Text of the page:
A citrus juicer specializes in lemons, limes, oranges, and grapefruit, and there's certainly no shortage of reasonably priced models. If you prepare only a small amount of juice every once in a while, a manual citrus press or reamer may be all you need -- assuming you don't mind using a little elbow grease. Squeezing a pitcher of OJ for the family every morning this way isn't feasible, however. For that you'll need an electric juicer. Based on our research, your best bet for a cheap electric citrus juicer is the Black & Decker CJ630-2 (starting at $16.50). The manual Metrokane Rabbit Citrus Juicer (starting at $40) turns out to be more style than substance.
A masticating juicer works best on wheatgrass and other fibrous vegetables (such as spinach and lettuce) and roots (like beets and carrots). These low-speed juicers push produce through a barrel or chute, where a rotating, screw-like auger slowly kneads and "chews" the greens to extract the juice, sieving the liquid and leaving the pulp. Most electric masticating juicers are priced way beyond the Cheapism range. The top-selling (and best-reviewed) brands, which include Breville, Omega, and Champion, typically start at $200. One frugal solution is to opt for a manual wheatgrass juicer, such as the Lexen Healthy Juicer GP27 (starting at $50), which is recommended specifically for juicing greens.
For any other vegetable or fruit combination, a centrifugal juicer or juice extractor does the trick. This type of machine uses spinning blades to shred the produce and centrifugal force to push the juice out from the center of rotation and separate it from the pulp. The juice drains into a small pitcher or a drinking glass, and the pulp collects in a separate receptacle. These juicers are fast and easy to use, particularly for beginners. They tend to be less expensive than masticating juicers but are not as effective at extracting juice from leafy greens. While many centrifugal juicers start at the $100 mark, good options under $50 do exist. The best cheap one we found is the Hamilton Beach 67601 Big Mouth Juice Extractor (starting at $50). The Black & Decker JE2200B Juice Extractor (starting at $30) also makes our list of top picks, while another Hamilton Beach model, the HealthSmart Juice Extractor 67800 (starting at $35), doesn't demonstrate the efficiency or durability reviewers expect.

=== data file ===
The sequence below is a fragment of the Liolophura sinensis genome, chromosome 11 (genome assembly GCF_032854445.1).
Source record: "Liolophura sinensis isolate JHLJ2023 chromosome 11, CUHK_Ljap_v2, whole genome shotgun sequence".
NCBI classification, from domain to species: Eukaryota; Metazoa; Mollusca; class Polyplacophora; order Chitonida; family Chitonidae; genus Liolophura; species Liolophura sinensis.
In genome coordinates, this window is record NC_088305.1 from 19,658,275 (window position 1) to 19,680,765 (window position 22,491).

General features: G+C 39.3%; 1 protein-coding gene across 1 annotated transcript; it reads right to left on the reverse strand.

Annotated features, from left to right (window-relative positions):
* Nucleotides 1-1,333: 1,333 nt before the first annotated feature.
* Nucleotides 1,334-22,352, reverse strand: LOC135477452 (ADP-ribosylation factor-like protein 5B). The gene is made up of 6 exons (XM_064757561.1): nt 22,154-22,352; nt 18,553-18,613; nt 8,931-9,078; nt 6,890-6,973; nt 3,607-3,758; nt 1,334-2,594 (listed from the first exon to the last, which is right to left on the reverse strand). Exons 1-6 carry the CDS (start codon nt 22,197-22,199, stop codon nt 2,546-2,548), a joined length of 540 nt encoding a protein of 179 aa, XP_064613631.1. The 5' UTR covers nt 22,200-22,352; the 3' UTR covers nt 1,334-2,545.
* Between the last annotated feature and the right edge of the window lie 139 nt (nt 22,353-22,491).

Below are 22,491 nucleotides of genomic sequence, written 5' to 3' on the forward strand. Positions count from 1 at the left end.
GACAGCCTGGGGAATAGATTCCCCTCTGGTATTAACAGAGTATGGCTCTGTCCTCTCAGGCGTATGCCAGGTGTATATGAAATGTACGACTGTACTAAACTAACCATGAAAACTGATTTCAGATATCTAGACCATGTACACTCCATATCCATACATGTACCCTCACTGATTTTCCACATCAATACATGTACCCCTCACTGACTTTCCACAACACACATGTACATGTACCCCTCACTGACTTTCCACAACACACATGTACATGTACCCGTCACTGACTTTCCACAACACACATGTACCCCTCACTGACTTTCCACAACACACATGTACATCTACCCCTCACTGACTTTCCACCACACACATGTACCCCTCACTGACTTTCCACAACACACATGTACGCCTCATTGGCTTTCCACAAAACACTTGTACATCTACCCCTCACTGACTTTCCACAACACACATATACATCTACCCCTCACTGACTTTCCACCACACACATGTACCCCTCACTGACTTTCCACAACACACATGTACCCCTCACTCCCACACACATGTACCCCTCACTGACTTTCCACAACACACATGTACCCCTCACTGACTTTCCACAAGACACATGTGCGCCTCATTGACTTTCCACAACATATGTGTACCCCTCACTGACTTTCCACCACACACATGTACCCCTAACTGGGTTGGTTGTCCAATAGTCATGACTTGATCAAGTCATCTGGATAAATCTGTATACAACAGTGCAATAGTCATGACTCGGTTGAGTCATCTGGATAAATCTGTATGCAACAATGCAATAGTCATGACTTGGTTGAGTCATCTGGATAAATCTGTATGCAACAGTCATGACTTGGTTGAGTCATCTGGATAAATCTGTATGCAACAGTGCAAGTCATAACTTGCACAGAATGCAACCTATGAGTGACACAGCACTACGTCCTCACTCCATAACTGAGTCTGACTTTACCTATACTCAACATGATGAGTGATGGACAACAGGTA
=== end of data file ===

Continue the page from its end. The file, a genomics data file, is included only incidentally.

Features Comparison Buying Guide continues below table
What We Looked for in the Specs
Large Reamer or Chute.Squeezing small limes and lemons with a cheap citrus juicer is not the same as squeezing large oranges and grapefruit. Some models, including the Black & Decker CJ630-2, come with two different size cones to fit the reamer. In reviews on multiple sites, users admire the design of the Metrokane Rabbit Citrus Juicer from an aesthetic standpoint but warn that the reamer is large enough to accommodate only lemons, limes, and the smallest of oranges, making it ineffective for orange juicing -- not worth it for the price and effort. As for juice extractors, feed-chute sizes vary, so figure on doing some slicing and dicing beforehand to ensure fruits and vegetables will fit. The Hamilton Beach 67601 Big Mouth Juice Extractor boasts an extra-wide 3-inch feed chute, but most cheap juicers have smaller chutes that require smaller pieces and more pre-juicing prep time. Many users mention this in reviews of the Black & Decker JE2200B Juice Extractor, for example, although it doesn't deter most of them from giving the juicer a positive rating overall.
Convenient Container Design.Some juicers are sold without a juice container; a glass or bowl is meant to fit under the spout to collect the juice. Others save you from having to make a separate glass of juice for each person by offering relatively large pitchers. The Black & Decker CJ630-2 features a 32-ounce pitcher that holds enough for the entire family. A clear container with measurements on the side lets you see how much juice you've squeezed, which is especially useful if you need it for a recipe. Centrifugal juicers often come with two separate containers -- one for the juice and one for the pulp. These either fit right into the juicer or sit underneath the ejection points. The Black & Decker JE2200B Fruit and Vegetable Juice Extractor includes a 10-ounce juice pitcher and a 28-ounce pulp bin. A too-small pulp container adds time to the juicing process, as users must pause to dump the pulp and start again. Dishwasher-Safe Parts. All the electric juicers recommended here have parts that are dishwasher-safe after disassembly, making cleaning and de-gunking a snap. The two manual juicers, the Lexen Healthy Juicer and Metrokane Rabbit Citrus Juicer, are hand-wash only. This doesn't detract from most users' high opinion of the Healthy Juicer, however, as its simple design and minimal parts make hand-washing easy. As for the Metrokane Rabbit, the required washing technique may be the least of its drawbacks.